05 October 2009 | Jake Kanter
The hefty fines meted out to the construction industry for price-fixing are a 'wake-up call' for the purchasing profession.
By slapping heavy penalties on construction firms, the Office of Fair Trading (OFT) kicked an industry already on its knees in the recession.
The watchdog fined 103 building suppliers a total of £129.5 million for their part in colluding to fix high prices on 199 public and private sector contracts.
After the announcement, the construction industry repented and the companies involved insist their slates have been wiped clean. Critics bemoaned the loss to the public purse and opened the door for councils to seek damages.
Little has been said about purchasers, who should be at the forefront when it comes to detecting illegal activity among suppliers, according to the OFT.
Although the costly outcome was expected (the investigation rumbled on for nearly five years), purchasers described the climax as a "huge wake-up call" for the profession.
It could harm trusting partnerships with vendors, says Richard Jowers, supplier relationship manager at Essex County Council.
"It has such a damaging affect on relationships. When you find that suppliers have been colluding on pricing, trust goes out of the window."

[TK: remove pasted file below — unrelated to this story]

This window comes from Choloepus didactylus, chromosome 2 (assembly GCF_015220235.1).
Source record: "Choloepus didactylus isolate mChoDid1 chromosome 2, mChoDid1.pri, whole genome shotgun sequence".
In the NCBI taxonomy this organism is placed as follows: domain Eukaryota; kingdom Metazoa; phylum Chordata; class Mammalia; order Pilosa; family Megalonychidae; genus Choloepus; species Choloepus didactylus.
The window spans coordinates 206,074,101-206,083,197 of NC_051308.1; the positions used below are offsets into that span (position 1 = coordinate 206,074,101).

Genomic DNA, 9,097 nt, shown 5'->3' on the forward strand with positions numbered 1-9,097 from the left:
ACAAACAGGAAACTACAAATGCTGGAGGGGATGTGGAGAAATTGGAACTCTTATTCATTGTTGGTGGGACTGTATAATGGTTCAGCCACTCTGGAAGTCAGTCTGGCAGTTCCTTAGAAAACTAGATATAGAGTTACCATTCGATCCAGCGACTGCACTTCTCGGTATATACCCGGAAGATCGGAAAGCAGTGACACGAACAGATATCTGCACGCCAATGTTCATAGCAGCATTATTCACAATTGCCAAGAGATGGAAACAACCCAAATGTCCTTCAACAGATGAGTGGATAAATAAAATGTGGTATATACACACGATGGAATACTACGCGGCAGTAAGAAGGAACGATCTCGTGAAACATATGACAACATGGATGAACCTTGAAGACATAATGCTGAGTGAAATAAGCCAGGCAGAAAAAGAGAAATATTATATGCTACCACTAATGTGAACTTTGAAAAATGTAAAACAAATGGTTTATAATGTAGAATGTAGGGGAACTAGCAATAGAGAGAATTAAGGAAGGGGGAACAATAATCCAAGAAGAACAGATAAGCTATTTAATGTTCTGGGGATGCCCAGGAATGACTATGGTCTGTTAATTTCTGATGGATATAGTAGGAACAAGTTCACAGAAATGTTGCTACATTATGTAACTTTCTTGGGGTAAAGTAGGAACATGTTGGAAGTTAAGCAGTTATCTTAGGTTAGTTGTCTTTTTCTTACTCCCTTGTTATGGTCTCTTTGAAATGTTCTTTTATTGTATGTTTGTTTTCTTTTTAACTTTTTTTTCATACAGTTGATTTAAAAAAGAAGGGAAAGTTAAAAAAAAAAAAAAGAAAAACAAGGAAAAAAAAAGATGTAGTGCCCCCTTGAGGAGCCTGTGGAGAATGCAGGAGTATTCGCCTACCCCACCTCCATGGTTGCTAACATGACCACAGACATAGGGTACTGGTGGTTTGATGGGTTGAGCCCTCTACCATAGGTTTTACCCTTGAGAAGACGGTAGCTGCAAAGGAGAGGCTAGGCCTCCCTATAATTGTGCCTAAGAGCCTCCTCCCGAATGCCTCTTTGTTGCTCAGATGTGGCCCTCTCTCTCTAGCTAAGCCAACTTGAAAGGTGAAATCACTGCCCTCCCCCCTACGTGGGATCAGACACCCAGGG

David Harrison, director of sourcing and contracting at pharmaceutical firm UCB Celltech, believes the issue is a "timely reminder for constant vigilance and compliance with sourcing procedures in all sectors".
Bid-rigging or cover-pricing must be considered a consistent and serious threat to good procurement, argues Alan Day, managing director of supply chain change consultancy State of Flux. "It gets neglected. Risk encompasses much more than supplier finance and this is one area that must be considered."
Despite this, buyers were not short of advice on spotting and mitigating collusive behaviour.
Antony Faughnan, chair of the CIPS construction procurement group, called on buyers to update their sourcing manuals with policy and guidance on good business relationships. There is also an argument for going back to basics, he says, which could include training on risk awareness.
Jowers suggests running e-auctions as a means of exposing bid-rigging activity. Spotting signs of malpractice could also involve attending networking events with suppliers and observing how they interact, he adds.
Having a sound understanding of commodities, the marketplace and benchmarking costs can also uncover unusual bidding behaviour, a number of purchasers told SM.
Day says buyers should work with vendors that reflect their organisation's values and recommends researching the sales reps involved in a bid. This could mean checking their profile on business networking website LinkedIn, for example.
"You have to be alert to the fact that anything is possible," adds David Loseby, head of procurement and contract management for Westminster City Council. "Try to be fresh and objective in every scenario, because you can't predict the outcome of people's behaviour."